419-353-7715

DINE IN

3 L O C AT I O N S

1/27/10 5:48:52 PM

30th Anniversary!

THE HEAT 904 E. Wooster | 419- 352-3588 5 beds, 1 booth â&#x20AC;˘ closest to campus

â&#x2DC;&#x2026;â&#x2DC;&#x2026;

â&#x2DC;&#x2026; â&#x2DC;&#x2026; WINTHROP TERRACE & SUMMIT TERRACE

SOUTHSIDE LAUNDROMAT 993 S. Main | 419-353-8826 5 beds, 2 booths â&#x20AC;˘ appt. available

THE WASH HOUSE 248 N. Main | 419-354-1559 17 beds, 2 booths â&#x20AC;˘ no appt. needed

TanningCenterBG.com

Sale! - 30 Days $30 - Sale! (Standard Beds, 30 Consecutive Days, Visits Must Be 24 Hours Apart)

One Standard â&#x20AC;˘ One Premium EXP. 2/28/10

Avail Aug. 2010, all upgraded, large houses, call 419-308-2458. 3 Bedroom houses: 218 Dill St - $1000/mo, 227 E. Reed - $1000/mo, 127 Georgia Ave - $975/mo, 606 Fifth St - $900/mo, 226 E. Merry - $812/mo, 131 N. Church - $750/mo. 2 BR house: 133 Georgia -$750/mo. 3 BR apt: 443 N. Enterprise -550/mo. 1 BR apts: 112 Ridge St - 350/mo, & 443 N. Enterprise - $300/mo.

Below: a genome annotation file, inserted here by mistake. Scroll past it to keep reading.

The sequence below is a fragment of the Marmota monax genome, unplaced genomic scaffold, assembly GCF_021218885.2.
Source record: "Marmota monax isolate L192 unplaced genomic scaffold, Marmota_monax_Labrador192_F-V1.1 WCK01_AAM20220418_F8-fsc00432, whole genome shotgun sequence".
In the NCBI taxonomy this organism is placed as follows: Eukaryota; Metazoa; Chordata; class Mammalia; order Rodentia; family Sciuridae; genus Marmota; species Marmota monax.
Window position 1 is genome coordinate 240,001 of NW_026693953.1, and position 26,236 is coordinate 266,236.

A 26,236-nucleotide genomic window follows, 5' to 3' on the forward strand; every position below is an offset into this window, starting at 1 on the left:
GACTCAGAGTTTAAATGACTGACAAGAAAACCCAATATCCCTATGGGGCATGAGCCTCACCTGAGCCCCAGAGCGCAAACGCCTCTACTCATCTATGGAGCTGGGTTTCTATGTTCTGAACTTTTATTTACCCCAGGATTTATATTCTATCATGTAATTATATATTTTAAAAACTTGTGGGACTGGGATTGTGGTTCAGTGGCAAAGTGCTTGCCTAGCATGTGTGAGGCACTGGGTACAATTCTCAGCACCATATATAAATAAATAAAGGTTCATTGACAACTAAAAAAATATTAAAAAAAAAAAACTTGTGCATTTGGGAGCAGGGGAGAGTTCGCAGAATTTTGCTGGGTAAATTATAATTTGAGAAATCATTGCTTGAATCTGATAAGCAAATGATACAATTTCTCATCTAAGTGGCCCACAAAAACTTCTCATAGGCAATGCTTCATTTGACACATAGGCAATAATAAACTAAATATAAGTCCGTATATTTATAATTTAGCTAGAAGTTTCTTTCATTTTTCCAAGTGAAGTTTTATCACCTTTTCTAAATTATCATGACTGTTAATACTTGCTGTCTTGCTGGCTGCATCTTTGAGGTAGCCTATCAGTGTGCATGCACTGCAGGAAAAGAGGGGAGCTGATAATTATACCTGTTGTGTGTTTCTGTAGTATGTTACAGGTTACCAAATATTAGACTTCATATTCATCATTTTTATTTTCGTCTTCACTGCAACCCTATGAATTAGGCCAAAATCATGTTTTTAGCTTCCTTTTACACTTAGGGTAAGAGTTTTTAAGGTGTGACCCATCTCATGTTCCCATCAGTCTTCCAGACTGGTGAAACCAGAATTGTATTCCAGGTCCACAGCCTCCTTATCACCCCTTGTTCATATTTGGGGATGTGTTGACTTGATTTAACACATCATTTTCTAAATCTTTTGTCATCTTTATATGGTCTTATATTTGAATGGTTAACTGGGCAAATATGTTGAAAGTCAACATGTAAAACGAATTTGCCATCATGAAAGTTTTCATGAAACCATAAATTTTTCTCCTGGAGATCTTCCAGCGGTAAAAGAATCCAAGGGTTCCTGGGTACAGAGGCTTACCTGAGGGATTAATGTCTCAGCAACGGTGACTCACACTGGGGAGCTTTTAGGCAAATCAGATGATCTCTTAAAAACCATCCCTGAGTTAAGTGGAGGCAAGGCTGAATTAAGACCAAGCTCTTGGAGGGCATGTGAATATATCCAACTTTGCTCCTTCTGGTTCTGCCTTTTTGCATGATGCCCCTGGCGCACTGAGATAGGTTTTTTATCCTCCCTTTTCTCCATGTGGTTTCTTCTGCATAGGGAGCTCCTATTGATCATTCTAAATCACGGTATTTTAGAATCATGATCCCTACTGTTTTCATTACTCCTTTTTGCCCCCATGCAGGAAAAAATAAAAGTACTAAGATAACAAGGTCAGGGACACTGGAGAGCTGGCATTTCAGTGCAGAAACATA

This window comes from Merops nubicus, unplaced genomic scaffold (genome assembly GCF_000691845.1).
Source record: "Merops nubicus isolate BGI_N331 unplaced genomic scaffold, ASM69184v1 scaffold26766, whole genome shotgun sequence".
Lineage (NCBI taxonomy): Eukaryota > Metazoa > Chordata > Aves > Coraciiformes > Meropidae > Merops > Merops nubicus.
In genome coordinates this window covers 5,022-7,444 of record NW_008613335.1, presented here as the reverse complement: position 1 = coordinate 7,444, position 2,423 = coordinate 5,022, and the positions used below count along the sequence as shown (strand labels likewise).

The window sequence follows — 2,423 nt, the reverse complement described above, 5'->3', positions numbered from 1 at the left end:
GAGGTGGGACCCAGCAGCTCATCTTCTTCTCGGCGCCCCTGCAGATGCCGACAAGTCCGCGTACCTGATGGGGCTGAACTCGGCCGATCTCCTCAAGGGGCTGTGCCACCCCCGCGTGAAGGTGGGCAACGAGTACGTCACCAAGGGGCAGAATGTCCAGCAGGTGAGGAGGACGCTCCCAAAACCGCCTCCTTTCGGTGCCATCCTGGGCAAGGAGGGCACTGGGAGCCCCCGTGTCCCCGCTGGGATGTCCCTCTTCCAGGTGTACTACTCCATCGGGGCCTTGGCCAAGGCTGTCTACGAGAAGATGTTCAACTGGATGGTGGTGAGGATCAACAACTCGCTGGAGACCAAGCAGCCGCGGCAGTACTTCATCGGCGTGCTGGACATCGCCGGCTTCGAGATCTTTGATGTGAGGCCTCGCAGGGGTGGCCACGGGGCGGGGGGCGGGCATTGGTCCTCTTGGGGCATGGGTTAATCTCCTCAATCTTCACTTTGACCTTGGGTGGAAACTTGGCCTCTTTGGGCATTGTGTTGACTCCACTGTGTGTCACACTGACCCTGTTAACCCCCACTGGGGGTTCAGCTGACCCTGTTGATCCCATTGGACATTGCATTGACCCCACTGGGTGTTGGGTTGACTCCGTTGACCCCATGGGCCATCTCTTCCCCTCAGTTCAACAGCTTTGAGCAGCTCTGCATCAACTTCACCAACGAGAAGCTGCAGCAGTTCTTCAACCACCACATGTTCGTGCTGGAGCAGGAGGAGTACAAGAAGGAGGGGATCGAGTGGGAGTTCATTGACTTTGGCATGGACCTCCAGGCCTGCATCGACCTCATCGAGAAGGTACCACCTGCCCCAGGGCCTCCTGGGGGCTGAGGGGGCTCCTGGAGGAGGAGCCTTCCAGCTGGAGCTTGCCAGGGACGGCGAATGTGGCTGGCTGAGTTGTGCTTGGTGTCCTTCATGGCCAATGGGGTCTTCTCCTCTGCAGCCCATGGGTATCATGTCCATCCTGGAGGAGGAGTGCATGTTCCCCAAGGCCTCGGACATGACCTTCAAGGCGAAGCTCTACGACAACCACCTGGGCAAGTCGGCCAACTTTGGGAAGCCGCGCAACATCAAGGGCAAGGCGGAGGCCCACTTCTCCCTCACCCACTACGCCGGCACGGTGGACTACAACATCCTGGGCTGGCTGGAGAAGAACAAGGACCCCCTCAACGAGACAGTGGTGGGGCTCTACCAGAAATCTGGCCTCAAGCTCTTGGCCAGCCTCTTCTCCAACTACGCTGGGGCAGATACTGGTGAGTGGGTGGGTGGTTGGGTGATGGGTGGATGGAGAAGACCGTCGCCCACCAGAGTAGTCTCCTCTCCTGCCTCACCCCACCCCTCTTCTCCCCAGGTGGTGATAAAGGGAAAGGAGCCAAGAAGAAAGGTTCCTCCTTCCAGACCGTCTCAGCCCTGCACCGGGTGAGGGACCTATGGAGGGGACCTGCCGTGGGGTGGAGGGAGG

1 Winner of five of six A.L. batting titles from 1983 to 1988 6 Produce unit 10 Mil. stores 13 Taking undeserved credit, perhaps 16 Psychotic TV pooch 17 â&#x20AC;&#x153;Fully loadedâ&#x20AC;? purchase 18 â&#x20AC;&#x153;Bed-in for Peaceâ&#x20AC;? figure 19 Regress 20 Next 21 Barn loft 23 Fish preparation gadgets 25 Like â&#x20AC;&#x153;Marley & Meâ&#x20AC;? 26 Place for wallowers 27 â&#x20AC;&#x153;Heartlandâ&#x20AC;? autobiographer 28 Joes at a diner 31 Aptly named novelist Charles 32 As well 33 Perched 34 Casual pants, briefly 35 Friday player

Speedy Burritos

BGVillage_Apts_1X3.indd 1

with purchase of standard month

437 N. Enterprise, 2BR house, new inside, clean, avail 5/20/10. $750/mo, call 419-352-5882.

Now Accepts

1-2 Bedroom Apartments

1 WEEK FREE 2 VISITS $500

426 E. Wooster, large 1 BR apt. Avail Fall 2010, $475/mo, utils incl. Call 419-352-5882.

Minutes from BGSU

www.southside6.com

NEW CUSTOMERS

424 E. Wooster, Lg 3 BR apt, great location, avail Fall 2010. $950/mo, utils incl. Call 419-352-5882.

NOW OPEN

419.352.8639 â&#x20AC;˘ 737 S. Main St

Celebrating Our

3BR, each w/ private full bath, close to campus, $950/mo. Call 419-708-9981.